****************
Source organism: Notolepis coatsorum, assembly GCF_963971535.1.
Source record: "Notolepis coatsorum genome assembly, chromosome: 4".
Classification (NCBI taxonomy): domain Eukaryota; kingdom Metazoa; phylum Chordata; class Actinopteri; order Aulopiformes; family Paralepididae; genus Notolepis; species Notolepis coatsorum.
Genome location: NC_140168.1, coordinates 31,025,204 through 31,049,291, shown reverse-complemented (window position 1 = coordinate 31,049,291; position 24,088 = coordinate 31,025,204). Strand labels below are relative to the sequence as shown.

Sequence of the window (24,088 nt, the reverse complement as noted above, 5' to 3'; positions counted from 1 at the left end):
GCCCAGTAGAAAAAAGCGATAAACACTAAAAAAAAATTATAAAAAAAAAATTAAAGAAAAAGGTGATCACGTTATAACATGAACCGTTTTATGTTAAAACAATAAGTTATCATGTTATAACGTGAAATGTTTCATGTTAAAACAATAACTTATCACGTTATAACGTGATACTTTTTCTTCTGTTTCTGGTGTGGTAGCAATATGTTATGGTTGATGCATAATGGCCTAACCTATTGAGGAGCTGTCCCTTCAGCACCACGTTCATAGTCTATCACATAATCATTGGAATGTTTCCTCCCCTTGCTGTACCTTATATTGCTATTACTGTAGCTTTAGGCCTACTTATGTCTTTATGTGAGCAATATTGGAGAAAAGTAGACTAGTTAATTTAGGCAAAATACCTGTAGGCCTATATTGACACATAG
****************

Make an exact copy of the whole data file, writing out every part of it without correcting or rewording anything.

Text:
Source organism: Notolepis coatsorum, assembly GCF_963971535.1.
Source record: "Notolepis coatsorum genome assembly, chromosome: 4".
Classification (NCBI taxonomy): domain Eukaryota; kingdom Metazoa; phylum Chordata; class Actinopteri; order Aulopiformes; family Paralepididae; genus Notolepis; species Notolepis coatsorum.
Genome location: NC_140168.1, coordinates 31,025,204 through 31,049,291, shown reverse-complemented (window position 1 = coordinate 31,049,291; position 24,088 = coordinate 31,025,204). Strand labels below are relative to the sequence as shown.

Sequence of the window (24,088 nt, the reverse complement as noted above, 5' to 3'; positions counted from 1 at the left end):
GCCCAGTAGAAAAAAGCGATAAACACTAAAAAAAAATTATAAAAAAAAAATTAAAGAAAAAGGTGATCACGTTATAACATGAACCGTTTTATGTTAAAACAATAAGTTATCATGTTATAACGTGAAATGTTTCATGTTAAAACAATAACTTATCACGTTATAACGTGATACTTTTTCTTCTGTTTCTGGTGTGGTAGCAATATGTTATGGTTGATGCATAATGGCCTAACCTATTGAGGAGCTGTCCCTTCAGCACCACGTTCATAGTCTATCACATAATCATTGGAATGTTTCCTCCCCTTGCTGTACCTTATATTGCTATTACTGTAGCTTTAGGCCTACTTATGTCTTTATGTGAGCAATATTGGAGAAAAGTAGACTAGTTAATTTAGGCAAAATACCTGTAGGCCTATATTGACACATAG